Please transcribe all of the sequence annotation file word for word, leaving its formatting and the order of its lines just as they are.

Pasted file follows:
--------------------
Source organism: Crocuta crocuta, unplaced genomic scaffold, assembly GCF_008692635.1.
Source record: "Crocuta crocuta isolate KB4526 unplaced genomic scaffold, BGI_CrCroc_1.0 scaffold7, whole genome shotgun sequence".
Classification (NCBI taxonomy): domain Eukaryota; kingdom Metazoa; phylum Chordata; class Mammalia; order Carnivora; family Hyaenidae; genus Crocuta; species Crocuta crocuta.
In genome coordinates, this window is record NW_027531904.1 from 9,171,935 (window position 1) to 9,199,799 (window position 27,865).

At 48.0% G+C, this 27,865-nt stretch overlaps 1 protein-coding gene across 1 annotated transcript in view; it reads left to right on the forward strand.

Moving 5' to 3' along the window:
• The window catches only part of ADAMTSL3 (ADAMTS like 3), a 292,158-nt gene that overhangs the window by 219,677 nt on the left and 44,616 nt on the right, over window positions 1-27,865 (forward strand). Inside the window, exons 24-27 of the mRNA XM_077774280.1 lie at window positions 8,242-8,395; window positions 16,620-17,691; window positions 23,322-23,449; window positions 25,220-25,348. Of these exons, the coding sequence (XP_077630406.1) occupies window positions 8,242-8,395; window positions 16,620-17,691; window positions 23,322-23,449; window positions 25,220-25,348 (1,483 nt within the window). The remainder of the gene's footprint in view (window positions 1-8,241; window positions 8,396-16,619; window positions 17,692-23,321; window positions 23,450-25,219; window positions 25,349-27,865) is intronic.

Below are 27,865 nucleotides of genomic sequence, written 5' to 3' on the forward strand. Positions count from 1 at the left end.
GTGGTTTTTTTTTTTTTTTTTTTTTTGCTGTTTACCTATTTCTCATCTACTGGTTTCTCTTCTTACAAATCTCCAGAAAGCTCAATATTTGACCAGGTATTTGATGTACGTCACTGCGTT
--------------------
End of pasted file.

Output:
Source organism: Crocuta crocuta, unplaced genomic scaffold, assembly GCF_008692635.1.
Source record: "Crocuta crocuta isolate KB4526 unplaced genomic scaffold, BGI_CrCroc_1.0 scaffold7, whole genome shotgun sequence".
Classification (NCBI taxonomy): domain Eukaryota; kingdom Metazoa; phylum Chordata; class Mammalia; order Carnivora; family Hyaenidae; genus Crocuta; species Crocuta crocuta.
In genome coordinates, this window is record NW_027531904.1 from 9,171,935 (window position 1) to 9,199,799 (window position 27,865).

At 48.0% G+C, this 27,865-nt stretch overlaps 1 protein-coding gene across 1 annotated transcript in view; it reads left to right on the forward strand.

Moving 5' to 3' along the window:
• The window catches only part of ADAMTSL3 (ADAMTS like 3), a 292,158-nt gene that overhangs the window by 219,677 nt on the left and 44,616 nt on the right, over window positions 1-27,865 (forward strand). Inside the window, exons 24-27 of the mRNA XM_077774280.1 lie at window positions 8,242-8,395; window positions 16,620-17,691; window positions 23,322-23,449; window positions 25,220-25,348. Of these exons, the coding sequence (XP_077630406.1) occupies window positions 8,242-8,395; window positions 16,620-17,691; window positions 23,322-23,449; window positions 25,220-25,348 (1,483 nt within the window). The remainder of the gene's footprint in view (window positions 1-8,241; window positions 8,396-16,619; window positions 17,692-23,321; window positions 23,450-25,219; window positions 25,349-27,865) is intronic.

Below are 27,865 nucleotides of genomic sequence, written 5' to 3' on the forward strand. Positions count from 1 at the left end.
GTGGTTTTTTTTTTTTTTTTTTTTTTGCTGTTTACCTATTTCTCATCTACTGGTTTCTCTTCTTACAAATCTCCAGAAAGCTCAATATTTGACCAGGTATTTGATGTACGTCACTGCGTT